There are a lot of studies out there that suggest that young children’s minds are prime for absorbing a second language.

Of course, that doesn’t mean that teaching your young child is going to be simple or without any challenges.

Then again, nothing worthwhile is ever going to be easy.

And raising children with a second language will be extremely worthwhile.

So, when should you start teaching children another language? What is the best way to go about it? How can you tell if your efforts are having results or are you just frustrating your children and yourself?

These questions most commonly come up in homes in which one of the parents speaks a second language. However, all the benefits of multilingualism mean that many parents want to encourage it in their children (even if they’re not native speakers themselves).

What are the Benefits of Knowing a Second Language?

As children start to learn a new language, you may start to recognize some other changes in them, too. There have been a lot of studies on people who speak multiple languages over the years, and they all suggest that there are a number of important benefits to speaking more than one language.

These benefits could include:

  • Better learning skills – Learning a language requires motivation and discipline. These traits can then contribute to better listening, reading, and writing skills.
  • Cognitive benefits – Many multilingual children show better planning and decision-making skills along with the ability to be more perceptive and empathetic.
  • Better memory – The earlier a child starts flexing these memory muscles, the more efficient that memory will become.
  • Multitasking abilities – The ability to keep two or more languages in their brains makes multilingual children more prepared for multitasking in the future.

Immersion Is Key

Since children probably won’t have a lot of exposure to the Arabic language with their friends, or at school, or during daycare, it is going to be a challenge to create the necessary immersion to really help a child adopt the new language.

So, one of the most important things to do is to help them find ways to make the new language a part of their everyday lives at home.

Surrounding them with opportunities to hear or use the second language can be extremely beneficial. You don’t need to force them to watch a movie in Arabic. Sometimes, you can just leave the DVD cover laying around and, if it looks fun to watch, they’ll naturally gravitate toward it.

Find the fun shows and movies that you can watch together again and again (repetition is always necessary for a new language). Play games and let them know these are particularly cool games because if they can win in the secondary language, it’s even a greater victory.

You may even sing some of their favorite songs around the house in the new language.

The most effective way to immerse someone in a new language, though, is to connect with native speakers. If there isn’t one in your home or in your neighborhood, there is always something that can be done in online Arabic classes for kids.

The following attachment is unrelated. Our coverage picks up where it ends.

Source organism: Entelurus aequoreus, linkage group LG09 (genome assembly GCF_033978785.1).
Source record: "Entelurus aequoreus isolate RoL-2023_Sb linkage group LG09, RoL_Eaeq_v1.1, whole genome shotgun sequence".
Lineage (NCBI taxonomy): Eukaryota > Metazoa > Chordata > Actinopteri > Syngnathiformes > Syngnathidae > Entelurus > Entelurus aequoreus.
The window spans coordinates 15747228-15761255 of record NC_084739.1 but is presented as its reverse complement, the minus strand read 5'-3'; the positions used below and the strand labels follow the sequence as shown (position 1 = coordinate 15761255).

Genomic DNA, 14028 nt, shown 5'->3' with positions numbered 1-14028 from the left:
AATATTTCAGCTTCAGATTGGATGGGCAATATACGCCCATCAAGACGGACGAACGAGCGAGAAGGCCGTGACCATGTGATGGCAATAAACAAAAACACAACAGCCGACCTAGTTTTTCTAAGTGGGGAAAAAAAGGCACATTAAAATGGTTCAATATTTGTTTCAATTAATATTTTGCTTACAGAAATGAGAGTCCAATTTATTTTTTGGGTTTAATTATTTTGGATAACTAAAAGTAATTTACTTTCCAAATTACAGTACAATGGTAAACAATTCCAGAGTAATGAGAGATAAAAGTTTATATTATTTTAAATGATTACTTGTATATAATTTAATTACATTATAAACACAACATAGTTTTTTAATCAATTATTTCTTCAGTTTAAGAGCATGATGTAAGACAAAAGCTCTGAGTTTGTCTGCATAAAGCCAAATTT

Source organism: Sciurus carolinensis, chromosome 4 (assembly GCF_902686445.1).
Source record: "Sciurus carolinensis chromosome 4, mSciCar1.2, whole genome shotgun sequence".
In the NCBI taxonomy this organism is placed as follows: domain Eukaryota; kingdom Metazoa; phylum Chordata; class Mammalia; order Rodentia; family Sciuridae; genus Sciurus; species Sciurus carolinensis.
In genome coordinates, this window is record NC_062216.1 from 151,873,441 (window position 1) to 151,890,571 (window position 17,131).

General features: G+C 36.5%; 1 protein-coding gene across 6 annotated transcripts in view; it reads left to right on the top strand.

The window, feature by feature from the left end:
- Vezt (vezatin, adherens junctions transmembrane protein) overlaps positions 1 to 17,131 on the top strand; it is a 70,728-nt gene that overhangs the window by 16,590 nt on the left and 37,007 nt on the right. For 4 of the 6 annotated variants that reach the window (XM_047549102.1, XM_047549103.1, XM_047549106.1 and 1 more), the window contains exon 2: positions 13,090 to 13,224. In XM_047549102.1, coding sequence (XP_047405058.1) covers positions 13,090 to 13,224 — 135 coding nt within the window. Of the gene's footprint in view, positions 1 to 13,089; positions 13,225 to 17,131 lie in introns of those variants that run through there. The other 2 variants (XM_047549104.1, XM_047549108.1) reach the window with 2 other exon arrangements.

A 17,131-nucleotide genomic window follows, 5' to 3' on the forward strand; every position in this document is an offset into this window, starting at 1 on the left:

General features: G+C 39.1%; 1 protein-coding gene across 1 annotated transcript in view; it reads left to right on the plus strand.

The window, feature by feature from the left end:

Make Learning Fun

If your children aren’t immediately picking up the language, don’t try to force the issue. A rigid structure at home can help a child learn, unless that’s not their preferred learning style.

We have found that using play with our lessons makes learning enjoyable and children – even very young children – find new ways to have fun with Arabic and have a sense of accomplishment when they can show off the new words or sentences they’ve learned.

What to Avoid

As you work with your child to develop their language skills, there are a few things that need to be avoided.

  1. Don’t judge how well or how fast they acquire the second language. They may be learning more than you realize. It’s just a matter of helping them find a way to use the new language confidently.
  2. Don’t make it work. For you or them. Make the process as natural as possible. Engage them with fun activities instead of putting out flashcards and expecting their memory skills to impress you at every turn.
  3. Don’t get frustrated if they start mixing the languages. Sometimes, they may find it easier to express themselves in one language or the other. They’ll start to understand the differences in time.
  4. Don’t leave the other parent out of the equation. If only one of you speak the second language already, it can start to feel like you and the child are sharing a special thing. Have the other parent learn along with the child if that’s what it takes. Just make sure everyone is on board with this goal.
  5. Don’t stray from the plan. If you’ve chosen a teaching method that involves one parent always speaking the second language to the child, stick to that plan as closely as possible. If the only TV you watch must be in the second language, then no cheating on that either.

Perseverance is The Other Key

Children are, by nature, a very curious bunch. So much so that it’s hard to keep them focused on any one thing, and they may seem completely uninterested in learning a second language.

If this is the case, and you don’t have enough support in your endeavors, it may be all too easy to take the easy route and give up on raising multilingual children.

This is a very understandable frustration.

But if you really want to help your children experience the benefits of being multilingual, it’s going to take some perseverance on your part.

That doesn’t mean you have to do it all on your own, of course.

At Arab Academy, we have programs that are designed to make learning Arabic fun. We can be your support system in this endeavor, guiding your children through the language learning process using stories, games, and fun activities.

Raising multilingual children may be frustrating at times, but if you can persevere, you can give your kids a great gift that will benefit them the rest of their lives.